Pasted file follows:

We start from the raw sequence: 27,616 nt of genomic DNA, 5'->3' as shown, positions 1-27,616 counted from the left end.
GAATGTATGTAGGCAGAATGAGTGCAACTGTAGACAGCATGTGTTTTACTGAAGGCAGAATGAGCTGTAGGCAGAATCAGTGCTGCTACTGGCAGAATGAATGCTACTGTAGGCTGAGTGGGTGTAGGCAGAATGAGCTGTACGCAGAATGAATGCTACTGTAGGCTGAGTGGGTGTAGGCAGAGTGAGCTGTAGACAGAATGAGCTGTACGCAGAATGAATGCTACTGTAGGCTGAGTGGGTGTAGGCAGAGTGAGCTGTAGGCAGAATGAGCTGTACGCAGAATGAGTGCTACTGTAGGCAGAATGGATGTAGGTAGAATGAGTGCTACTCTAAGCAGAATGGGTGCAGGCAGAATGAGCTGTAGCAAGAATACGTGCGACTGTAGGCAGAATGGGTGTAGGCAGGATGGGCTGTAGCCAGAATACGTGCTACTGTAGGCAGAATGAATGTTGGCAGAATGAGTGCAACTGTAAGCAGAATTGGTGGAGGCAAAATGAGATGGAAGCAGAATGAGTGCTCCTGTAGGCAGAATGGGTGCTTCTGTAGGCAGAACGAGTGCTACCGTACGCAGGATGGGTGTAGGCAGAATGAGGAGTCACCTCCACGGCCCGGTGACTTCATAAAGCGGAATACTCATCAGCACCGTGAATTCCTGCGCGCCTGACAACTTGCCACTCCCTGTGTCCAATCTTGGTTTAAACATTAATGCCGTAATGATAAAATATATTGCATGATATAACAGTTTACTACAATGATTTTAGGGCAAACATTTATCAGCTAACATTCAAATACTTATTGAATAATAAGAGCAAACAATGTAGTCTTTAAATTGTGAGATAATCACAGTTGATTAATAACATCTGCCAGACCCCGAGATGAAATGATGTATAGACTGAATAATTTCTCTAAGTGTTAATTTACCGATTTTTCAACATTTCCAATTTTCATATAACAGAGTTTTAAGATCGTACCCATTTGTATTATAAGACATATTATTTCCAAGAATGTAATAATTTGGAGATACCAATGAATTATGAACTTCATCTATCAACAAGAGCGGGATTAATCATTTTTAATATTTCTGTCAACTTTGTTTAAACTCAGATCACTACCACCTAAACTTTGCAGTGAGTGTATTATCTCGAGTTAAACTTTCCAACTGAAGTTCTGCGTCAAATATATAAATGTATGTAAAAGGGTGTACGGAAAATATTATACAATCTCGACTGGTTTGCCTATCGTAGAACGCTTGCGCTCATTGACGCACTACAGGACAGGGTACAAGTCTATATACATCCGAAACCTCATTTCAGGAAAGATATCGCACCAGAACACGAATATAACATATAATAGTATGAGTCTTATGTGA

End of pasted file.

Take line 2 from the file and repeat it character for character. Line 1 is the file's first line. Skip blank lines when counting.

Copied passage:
GAATGTATGTAGGCAGAATGAGTGCAACTGTAGACAGCATGTGTTTTACTGAAGGCAGAATGAGCTGTAGGCAGAATCAGTGCTGCTACTGGCAGAATGAATGCTACTGTAGGCTGAGTGGGTGTAGGCAGAATGAGCTGTACGCAGAATGAATGCTACTGTAGGCTGAGTGGGTGTAGGCAGAGTGAGCTGTAGACAGAATGAGCTGTACGCAGAATGAATGCTACTGTAGGCTGAGTGGGTGTAGGCAGAGTGAGCTGTAGGCAGAATGAGCTGTACGCAGAATGAGTGCTACTGTAGGCAGAATGGATGTAGGTAGAATGAGTGCTACTCTAAGCAGAATGGGTGCAGGCAGAATGAGCTGTAGCAAGAATACGTGCGACTGTAGGCAGAATGGGTGTAGGCAGGATGGGCTGTAGCCAGAATACGTGCTACTGTAGGCAGAATGAATGTTGGCAGAATGAGTGCAACTGTAAGCAGAATTGGTGGAGGCAAAATGAGATGGAAGCAGAATGAGTGCTCCTGTAGGCAGAATGGGTGCTTCTGTAGGCAGAACGAGTGCTACCGTACGCAGGATGGGTGTAGGCAGAATGAGGAGTCACCTCCACGGCCCGGTGACTTCATAAAGCGGAATACTCATCAGCACCGTGAATTCCTGCGCGCCTGACAACTTGCCACTCCCTGTGTCCAATCTTGGTTTAAACATTAATGCCGTAATGATAAAATATATTGCATGATATAACAGTTTACTACAATGATTTTAGGGCAAACATTTATCAGCTAACATTCAAATACTTATTGAATAATAAGAGCAAACAATGTAGTCTTTAAATTGTGAGATAATCACAGTTGATTAATAACATCTGCCAGACCCCGAGATGAAATGATGTATAGACTGAATAATTTCTCTAAGTGTTAATTTACCGATTTTTCAACATTTCCAATTTTCATATAACAGAGTTTTAAGATCGTACCCATTTGTATTATAAGACATATTATTTCCAAGAATGTAATAATTTGGAGATACCAATGAATTATGAACTTCATCTATCAACAAGAGCGGGATTAATCATTTTTAATATTTCTGTCAACTTTGTTTAAACTCAGATCACTACCACCTAAACTTTGCAGTGAGTGTATTATCTCGAGTTAAACTTTCCAACTGAAGTTCTGCGTCAAATATATAAATGTATGTAAAAGGGTGTACGGAAAATATTATACAATCTCGACTGGTTTGCCTATCGTAGAACGCTTGCGCTCATTGACGCACTACAGGACAGGGTACAAGTCTATATACATCCGAAACCTCATTTCAGGAAAGATATCGCACCAGAACACGAATATAACATATAATAGTATGAGTCTTATGTGA